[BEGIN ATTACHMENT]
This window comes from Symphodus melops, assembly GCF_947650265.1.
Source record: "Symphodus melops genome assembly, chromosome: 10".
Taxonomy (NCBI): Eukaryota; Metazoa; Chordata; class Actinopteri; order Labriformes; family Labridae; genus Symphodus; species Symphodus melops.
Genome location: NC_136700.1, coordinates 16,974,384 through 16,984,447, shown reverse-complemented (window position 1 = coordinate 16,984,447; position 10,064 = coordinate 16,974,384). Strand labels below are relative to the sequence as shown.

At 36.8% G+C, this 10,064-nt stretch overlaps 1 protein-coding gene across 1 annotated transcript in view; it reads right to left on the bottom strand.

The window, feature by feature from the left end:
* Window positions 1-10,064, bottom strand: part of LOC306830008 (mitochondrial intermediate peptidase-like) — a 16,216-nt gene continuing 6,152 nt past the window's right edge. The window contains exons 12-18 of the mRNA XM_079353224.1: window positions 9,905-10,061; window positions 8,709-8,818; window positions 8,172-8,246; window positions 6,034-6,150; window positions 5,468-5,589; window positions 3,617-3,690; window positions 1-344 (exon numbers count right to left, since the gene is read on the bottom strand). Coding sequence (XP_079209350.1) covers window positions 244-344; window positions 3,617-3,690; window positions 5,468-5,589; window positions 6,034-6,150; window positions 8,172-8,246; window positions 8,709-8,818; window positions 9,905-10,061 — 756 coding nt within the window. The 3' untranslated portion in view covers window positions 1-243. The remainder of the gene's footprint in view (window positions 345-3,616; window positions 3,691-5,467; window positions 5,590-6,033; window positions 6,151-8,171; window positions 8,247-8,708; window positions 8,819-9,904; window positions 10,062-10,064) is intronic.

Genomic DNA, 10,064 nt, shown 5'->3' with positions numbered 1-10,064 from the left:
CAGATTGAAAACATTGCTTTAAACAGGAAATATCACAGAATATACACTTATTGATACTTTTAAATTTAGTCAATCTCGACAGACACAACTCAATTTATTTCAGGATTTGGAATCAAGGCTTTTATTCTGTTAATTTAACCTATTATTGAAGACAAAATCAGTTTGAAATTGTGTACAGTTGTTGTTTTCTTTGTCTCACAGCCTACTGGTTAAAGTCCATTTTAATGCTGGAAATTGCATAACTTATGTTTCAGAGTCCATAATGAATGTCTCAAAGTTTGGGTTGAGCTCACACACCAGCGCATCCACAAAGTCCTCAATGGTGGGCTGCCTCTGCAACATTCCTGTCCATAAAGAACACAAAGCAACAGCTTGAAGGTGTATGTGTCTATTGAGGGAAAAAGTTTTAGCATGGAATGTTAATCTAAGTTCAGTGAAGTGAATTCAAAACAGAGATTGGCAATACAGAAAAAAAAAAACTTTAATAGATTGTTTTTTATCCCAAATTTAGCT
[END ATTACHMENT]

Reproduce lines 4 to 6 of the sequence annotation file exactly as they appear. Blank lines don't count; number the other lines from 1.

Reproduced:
Genome location: NC_136700.1, coordinates 16,974,384 through 16,984,447, shown reverse-complemented (window position 1 = coordinate 16,984,447; position 10,064 = coordinate 16,974,384). Strand labels below are relative to the sequence as shown.

At 36.8% G+C, this 10,064-nt stretch overlaps 1 protein-coding gene across 1 annotated transcript in view; it reads right to left on the bottom strand.

The window, feature by feature from the left end: